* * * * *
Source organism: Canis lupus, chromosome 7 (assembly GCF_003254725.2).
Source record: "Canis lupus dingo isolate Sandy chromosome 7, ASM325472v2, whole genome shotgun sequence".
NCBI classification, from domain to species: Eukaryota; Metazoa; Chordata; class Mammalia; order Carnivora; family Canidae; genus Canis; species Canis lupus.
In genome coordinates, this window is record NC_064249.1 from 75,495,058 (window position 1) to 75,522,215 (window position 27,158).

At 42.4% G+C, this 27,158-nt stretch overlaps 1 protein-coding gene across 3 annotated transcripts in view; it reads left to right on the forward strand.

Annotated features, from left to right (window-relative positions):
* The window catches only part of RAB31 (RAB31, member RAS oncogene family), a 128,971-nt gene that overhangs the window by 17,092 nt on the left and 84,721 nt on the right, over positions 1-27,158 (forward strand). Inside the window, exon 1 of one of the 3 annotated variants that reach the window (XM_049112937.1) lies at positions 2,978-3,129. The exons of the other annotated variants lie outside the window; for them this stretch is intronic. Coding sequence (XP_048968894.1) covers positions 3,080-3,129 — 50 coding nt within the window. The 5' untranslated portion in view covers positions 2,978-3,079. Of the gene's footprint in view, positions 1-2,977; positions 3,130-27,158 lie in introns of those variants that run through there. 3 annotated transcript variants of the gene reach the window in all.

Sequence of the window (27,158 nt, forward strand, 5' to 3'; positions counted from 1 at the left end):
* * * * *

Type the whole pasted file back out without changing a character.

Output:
Source organism: Canis lupus, chromosome 7 (assembly GCF_003254725.2).
Source record: "Canis lupus dingo isolate Sandy chromosome 7, ASM325472v2, whole genome shotgun sequence".
NCBI classification, from domain to species: Eukaryota; Metazoa; Chordata; class Mammalia; order Carnivora; family Canidae; genus Canis; species Canis lupus.
In genome coordinates, this window is record NC_064249.1 from 75,495,058 (window position 1) to 75,522,215 (window position 27,158).

At 42.4% G+C, this 27,158-nt stretch overlaps 1 protein-coding gene across 3 annotated transcripts in view; it reads left to right on the forward strand.

Annotated features, from left to right (window-relative positions):
* The window catches only part of RAB31 (RAB31, member RAS oncogene family), a 128,971-nt gene that overhangs the window by 17,092 nt on the left and 84,721 nt on the right, over positions 1-27,158 (forward strand). Inside the window, exon 1 of one of the 3 annotated variants that reach the window (XM_049112937.1) lies at positions 2,978-3,129. The exons of the other annotated variants lie outside the window; for them this stretch is intronic. Coding sequence (XP_048968894.1) covers positions 3,080-3,129 — 50 coding nt within the window. The 5' untranslated portion in view covers positions 2,978-3,079. Of the gene's footprint in view, positions 1-2,977; positions 3,130-27,158 lie in introns of those variants that run through there. 3 annotated transcript variants of the gene reach the window in all.

Sequence of the window (27,158 nt, forward strand, 5' to 3'; positions counted from 1 at the left end):